Nov. 20, 2014 —
Then-Air Force Lt. Gen. James Clapper was sworn in as the Defense Intelligence Agency’s 11th director Nov. 18, 1991. He served in that role until August 1995.
Clapper came to DIA following the collapse of the Soviet Union and in the aftermath of Operation DESERT STORM. Originally focused on a potential conflict with the Soviet Union, DIA needed to adapt to a post-Cold War world characterized by new threats and declining resources. In particular, DIA needed to review its roles and organization to meet the challenges of a new era of regional conflicts and, at the same time, a dramatic reduction in its resources. Clapper restructured DIA to improve flexibility and cooperation with service intelligence organizations, reduced management overhead, and shifted agency analysis from a regional to a functional organizational construct.
During Clapper’s tenure, DIA focused on improving its crisis management as well as its support to national decision-makers and the warfighter based on experience gained during the Gulf War. It was also during his tenure that the Armed Forces Medical Intelligence Center (now the National Center for Medical Intelligence) and the Missile and Space Intelligence Center became elements of DIA; the National Military Intelligence Center was replaced by the National Military Joint Intelligence Center; and agency support to the Joint Chiefs of Staff was significantly expanded.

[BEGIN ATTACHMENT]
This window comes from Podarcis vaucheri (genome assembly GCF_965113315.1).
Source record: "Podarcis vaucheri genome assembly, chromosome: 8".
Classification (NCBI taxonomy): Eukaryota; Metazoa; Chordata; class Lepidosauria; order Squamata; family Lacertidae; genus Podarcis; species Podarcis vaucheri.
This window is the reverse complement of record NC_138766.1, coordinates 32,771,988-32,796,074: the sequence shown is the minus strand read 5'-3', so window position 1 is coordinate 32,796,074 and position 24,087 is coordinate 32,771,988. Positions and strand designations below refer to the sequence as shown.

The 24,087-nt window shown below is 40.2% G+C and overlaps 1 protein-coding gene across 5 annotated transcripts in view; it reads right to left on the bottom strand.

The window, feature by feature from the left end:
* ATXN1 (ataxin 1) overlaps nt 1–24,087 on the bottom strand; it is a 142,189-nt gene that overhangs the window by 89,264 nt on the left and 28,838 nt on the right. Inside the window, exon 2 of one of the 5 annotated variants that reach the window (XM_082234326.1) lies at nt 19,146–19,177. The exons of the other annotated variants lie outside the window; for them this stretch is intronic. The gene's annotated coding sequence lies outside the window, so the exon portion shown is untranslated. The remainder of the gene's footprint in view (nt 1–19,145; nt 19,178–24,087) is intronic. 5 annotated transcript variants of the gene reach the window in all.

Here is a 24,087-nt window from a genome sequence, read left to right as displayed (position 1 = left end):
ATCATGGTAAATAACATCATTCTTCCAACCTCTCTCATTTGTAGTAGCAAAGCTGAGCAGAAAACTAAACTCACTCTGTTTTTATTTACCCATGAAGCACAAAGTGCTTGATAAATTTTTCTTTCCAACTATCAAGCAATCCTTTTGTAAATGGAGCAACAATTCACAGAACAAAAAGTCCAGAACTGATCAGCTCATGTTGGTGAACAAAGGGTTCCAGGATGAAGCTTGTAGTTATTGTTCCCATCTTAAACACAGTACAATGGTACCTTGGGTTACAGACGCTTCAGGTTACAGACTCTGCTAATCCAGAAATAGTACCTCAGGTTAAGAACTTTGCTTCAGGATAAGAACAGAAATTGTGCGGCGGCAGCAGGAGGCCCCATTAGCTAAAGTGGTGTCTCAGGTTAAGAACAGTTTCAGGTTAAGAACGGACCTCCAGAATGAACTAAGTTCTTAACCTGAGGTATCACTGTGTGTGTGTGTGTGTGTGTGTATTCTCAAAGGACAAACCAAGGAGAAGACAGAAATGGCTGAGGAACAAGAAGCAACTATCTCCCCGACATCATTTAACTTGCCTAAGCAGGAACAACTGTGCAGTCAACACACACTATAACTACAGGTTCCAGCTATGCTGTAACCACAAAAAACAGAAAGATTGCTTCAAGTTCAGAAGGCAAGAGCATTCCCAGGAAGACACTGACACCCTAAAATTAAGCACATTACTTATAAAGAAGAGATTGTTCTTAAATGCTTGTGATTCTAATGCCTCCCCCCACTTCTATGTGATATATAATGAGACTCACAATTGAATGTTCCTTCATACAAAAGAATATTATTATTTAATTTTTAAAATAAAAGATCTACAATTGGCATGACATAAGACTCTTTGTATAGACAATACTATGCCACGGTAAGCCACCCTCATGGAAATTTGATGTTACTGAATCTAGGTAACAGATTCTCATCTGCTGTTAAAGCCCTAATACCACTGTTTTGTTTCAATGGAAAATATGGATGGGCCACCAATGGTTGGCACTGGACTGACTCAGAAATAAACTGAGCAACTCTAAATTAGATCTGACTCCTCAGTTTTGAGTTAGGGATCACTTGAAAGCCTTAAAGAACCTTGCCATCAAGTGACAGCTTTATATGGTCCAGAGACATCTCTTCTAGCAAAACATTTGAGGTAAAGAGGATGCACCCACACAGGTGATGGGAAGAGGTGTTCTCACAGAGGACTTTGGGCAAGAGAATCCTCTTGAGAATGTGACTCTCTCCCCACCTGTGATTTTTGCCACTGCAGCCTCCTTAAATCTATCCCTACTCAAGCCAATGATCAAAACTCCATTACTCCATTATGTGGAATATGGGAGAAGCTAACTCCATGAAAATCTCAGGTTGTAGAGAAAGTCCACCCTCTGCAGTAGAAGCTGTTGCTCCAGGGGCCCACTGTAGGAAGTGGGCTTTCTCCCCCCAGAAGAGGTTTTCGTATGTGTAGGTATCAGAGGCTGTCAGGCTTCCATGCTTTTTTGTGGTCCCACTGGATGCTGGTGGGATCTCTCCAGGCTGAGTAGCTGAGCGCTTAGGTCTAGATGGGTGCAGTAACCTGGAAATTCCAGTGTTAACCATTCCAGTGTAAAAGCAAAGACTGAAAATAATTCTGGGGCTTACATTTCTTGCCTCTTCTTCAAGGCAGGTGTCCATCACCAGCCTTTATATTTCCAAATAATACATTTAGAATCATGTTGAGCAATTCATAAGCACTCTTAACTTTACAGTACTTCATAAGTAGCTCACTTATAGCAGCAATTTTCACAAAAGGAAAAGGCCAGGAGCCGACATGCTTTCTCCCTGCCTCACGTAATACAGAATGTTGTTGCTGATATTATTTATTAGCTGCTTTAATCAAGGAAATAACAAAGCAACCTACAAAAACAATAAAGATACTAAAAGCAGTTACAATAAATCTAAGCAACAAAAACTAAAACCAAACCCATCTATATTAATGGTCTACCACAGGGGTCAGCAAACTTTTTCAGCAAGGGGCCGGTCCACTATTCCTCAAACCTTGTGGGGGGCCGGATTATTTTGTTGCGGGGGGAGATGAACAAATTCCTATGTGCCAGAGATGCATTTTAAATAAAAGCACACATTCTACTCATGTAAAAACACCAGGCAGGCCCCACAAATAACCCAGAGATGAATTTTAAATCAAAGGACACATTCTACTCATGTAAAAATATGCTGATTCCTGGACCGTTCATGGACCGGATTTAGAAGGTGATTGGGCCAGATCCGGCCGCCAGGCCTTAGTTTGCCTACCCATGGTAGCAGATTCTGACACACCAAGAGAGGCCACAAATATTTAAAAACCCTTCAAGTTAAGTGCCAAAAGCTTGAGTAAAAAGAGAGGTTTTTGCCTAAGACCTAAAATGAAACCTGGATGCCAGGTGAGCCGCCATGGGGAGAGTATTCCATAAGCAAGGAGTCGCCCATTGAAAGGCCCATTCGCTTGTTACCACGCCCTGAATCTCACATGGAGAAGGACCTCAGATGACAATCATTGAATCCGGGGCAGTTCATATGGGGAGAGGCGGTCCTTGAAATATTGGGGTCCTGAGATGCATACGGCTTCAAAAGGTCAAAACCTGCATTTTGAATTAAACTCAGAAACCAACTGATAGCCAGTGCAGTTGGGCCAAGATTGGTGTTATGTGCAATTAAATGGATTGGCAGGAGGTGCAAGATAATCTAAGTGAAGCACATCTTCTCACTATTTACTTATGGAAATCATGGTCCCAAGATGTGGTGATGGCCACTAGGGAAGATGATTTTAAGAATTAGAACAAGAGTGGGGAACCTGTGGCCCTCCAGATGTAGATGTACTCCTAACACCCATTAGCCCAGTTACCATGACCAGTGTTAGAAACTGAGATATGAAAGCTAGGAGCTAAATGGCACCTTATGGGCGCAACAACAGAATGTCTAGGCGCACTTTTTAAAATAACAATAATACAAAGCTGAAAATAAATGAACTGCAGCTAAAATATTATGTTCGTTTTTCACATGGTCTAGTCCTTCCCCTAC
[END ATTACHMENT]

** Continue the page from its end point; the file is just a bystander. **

Under his leadership and with his reforms in place, DIA provided intelligence support to U.S. forces in Somalia, Haiti, the former Yugoslavia, Iraq and Korea. In 1994 DIA received its third Joint Meritorious Unit Award for its support for these operations.
Today Clapper is the director of national intelligence and continues to press for reforms across the intelligence community and to support such reforms at DIA. DIA is currently led by Acting Director David Shedd, the 19th man to lead the agency.